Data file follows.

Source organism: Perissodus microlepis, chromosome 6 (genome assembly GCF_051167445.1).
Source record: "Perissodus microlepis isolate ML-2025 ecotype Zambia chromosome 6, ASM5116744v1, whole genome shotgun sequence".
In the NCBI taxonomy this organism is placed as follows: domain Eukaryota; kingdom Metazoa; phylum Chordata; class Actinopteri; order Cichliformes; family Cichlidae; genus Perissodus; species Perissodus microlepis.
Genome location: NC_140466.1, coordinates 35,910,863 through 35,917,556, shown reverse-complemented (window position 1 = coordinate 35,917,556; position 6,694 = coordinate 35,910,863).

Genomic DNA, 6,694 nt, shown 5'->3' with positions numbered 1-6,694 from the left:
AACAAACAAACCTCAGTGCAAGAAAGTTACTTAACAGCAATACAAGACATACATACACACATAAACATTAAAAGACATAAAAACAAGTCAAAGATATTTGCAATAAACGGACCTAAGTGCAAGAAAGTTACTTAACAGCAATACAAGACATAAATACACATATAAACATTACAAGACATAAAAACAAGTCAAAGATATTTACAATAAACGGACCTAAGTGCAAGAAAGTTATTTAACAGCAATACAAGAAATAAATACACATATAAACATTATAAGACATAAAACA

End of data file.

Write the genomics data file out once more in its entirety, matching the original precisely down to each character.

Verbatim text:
Source organism: Perissodus microlepis, chromosome 6 (genome assembly GCF_051167445.1).
Source record: "Perissodus microlepis isolate ML-2025 ecotype Zambia chromosome 6, ASM5116744v1, whole genome shotgun sequence".
In the NCBI taxonomy this organism is placed as follows: domain Eukaryota; kingdom Metazoa; phylum Chordata; class Actinopteri; order Cichliformes; family Cichlidae; genus Perissodus; species Perissodus microlepis.
Genome location: NC_140466.1, coordinates 35,910,863 through 35,917,556, shown reverse-complemented (window position 1 = coordinate 35,917,556; position 6,694 = coordinate 35,910,863).

Genomic DNA, 6,694 nt, shown 5'->3' with positions numbered 1-6,694 from the left:
AACAAACAAACCTCAGTGCAAGAAAGTTACTTAACAGCAATACAAGACATACATACACACATAAACATTAAAAGACATAAAAACAAGTCAAAGATATTTGCAATAAACGGACCTAAGTGCAAGAAAGTTACTTAACAGCAATACAAGACATAAATACACATATAAACATTACAAGACATAAAAACAAGTCAAAGATATTTACAATAAACGGACCTAAGTGCAAGAAAGTTATTTAACAGCAATACAAGAAATAAATACACATATAAACATTATAAGACATAAAACA